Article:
A New Zealand born swimmer who competed in the 2012 Olympic Games has come out as gay, despite studying at one of the most conservative campuses in the US.
Twenty-three-year old Amini Fonua represented Tonga at last year’s London Olympics. He’s been studying telecommunications and media studies at Texas A&M, where he was captain of the swimming team.
While it appears that he’s been out among friends and fellow swimmers for some time he recently went public in the campus newspaper, The Battallion.
In the article he defended the school, despite it being ranked as the seventh most homophobic university in America by the Princeton Review.
Fonua said that the school’s honour code included not lying, cheating or stealing “And if you’re living in the closet, you’re living a lie.”
He insisted that his experience as an openly gay student and athlete at Texas A&M had been a “fairy tale”.
Fonua revealed that when he started at the school he had been taken aside by the then swimming team captain who said he should let him know if he was harassed in any way.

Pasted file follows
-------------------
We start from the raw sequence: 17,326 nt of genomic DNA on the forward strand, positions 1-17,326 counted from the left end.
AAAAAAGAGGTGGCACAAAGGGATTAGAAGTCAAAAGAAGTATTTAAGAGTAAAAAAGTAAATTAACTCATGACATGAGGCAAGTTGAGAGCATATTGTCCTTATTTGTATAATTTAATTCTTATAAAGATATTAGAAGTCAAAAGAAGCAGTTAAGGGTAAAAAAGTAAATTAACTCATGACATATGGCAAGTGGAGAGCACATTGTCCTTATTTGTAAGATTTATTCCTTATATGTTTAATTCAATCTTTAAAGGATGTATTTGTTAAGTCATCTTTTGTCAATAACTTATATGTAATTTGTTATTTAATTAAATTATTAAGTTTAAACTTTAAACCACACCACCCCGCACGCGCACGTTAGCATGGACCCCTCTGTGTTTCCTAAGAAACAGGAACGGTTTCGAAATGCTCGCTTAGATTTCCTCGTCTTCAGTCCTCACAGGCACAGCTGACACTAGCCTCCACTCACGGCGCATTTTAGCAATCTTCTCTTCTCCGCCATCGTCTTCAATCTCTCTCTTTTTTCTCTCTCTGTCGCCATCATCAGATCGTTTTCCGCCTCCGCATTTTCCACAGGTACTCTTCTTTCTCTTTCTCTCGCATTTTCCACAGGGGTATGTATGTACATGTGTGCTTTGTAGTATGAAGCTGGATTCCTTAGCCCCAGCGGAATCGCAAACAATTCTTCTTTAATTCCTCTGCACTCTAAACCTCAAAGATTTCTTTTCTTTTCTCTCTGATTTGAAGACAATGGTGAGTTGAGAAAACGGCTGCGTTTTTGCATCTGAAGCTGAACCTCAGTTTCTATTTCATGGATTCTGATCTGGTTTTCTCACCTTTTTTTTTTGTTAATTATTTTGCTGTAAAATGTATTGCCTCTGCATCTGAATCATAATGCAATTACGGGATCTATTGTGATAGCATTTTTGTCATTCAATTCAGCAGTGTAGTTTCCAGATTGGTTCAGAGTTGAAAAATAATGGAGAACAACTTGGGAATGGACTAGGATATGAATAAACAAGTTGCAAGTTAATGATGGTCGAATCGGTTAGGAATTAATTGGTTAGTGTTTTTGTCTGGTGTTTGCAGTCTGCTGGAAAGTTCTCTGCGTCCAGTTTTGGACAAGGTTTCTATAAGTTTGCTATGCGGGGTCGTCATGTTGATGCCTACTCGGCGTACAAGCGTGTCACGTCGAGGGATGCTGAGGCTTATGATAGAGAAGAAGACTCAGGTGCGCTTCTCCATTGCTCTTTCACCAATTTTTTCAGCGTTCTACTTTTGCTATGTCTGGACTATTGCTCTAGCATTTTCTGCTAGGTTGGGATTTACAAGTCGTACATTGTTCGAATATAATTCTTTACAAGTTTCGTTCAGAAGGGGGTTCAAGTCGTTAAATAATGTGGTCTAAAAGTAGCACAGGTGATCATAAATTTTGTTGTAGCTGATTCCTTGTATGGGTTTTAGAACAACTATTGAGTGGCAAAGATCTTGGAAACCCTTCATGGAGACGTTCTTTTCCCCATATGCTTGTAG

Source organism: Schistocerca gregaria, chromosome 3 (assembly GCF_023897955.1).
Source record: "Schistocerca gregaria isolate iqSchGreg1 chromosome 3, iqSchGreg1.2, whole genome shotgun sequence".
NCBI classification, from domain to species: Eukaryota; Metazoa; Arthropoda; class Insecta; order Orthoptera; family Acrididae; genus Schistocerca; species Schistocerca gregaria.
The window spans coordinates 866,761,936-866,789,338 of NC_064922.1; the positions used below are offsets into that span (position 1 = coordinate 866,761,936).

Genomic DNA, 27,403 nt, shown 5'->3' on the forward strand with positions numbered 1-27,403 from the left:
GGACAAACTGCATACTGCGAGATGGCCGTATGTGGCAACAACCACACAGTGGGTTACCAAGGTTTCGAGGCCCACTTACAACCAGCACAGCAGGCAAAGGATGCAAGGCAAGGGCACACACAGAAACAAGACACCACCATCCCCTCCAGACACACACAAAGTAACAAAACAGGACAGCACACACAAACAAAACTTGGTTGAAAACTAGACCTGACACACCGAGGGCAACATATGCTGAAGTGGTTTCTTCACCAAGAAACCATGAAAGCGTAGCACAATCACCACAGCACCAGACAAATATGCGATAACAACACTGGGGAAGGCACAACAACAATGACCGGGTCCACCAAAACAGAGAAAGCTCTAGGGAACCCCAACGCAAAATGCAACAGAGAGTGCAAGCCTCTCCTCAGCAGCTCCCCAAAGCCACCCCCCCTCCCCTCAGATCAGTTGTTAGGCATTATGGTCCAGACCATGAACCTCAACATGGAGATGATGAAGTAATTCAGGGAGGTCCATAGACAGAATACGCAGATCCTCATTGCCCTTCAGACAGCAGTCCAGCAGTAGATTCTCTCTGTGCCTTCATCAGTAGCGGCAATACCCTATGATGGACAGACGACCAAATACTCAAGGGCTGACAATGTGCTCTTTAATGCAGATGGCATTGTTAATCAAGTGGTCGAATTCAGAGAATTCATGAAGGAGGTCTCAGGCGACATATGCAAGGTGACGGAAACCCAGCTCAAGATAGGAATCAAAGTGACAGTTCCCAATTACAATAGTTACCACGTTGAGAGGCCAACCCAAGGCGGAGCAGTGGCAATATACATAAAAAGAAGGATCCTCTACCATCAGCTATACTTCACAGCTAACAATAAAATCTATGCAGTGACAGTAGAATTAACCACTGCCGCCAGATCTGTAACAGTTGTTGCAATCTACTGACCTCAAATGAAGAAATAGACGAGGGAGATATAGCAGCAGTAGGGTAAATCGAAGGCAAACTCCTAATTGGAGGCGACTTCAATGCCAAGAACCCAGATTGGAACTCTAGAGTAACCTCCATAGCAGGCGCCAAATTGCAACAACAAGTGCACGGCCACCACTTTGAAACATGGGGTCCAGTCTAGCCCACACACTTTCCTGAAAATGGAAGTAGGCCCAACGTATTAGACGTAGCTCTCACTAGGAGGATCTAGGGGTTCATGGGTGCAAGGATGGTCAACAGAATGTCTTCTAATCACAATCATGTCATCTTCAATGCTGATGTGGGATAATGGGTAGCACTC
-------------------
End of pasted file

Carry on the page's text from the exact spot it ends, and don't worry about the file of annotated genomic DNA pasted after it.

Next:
“I think that sort of set the precedent for my journey here because everyone’s open-minded, people don’t judge, and at the end of the day if you’re good at what you do, anything else and everything else is secondary,” Fonua said.
“Homophobia is at every university; it’s not just A&M. It’s everywhere,” he added. “It might be a little more prevalent here, but I do think that people will sensationalise how something really is.”
Fonua went on to say: “I think the reason people are so fascinated with [homosexuality] in sports is because there is this very hyper-masculine idea attached to being an athlete, especially a professional athlete. But at the end of the day, that’s what they are ﾗ they’re professional athletes.”
After his coming out became international news, Fonua tweeted: “Thank you for all your support! I really appreciate all the kind words & lovely tweets. Don’t let anything get in the way of your dreams.”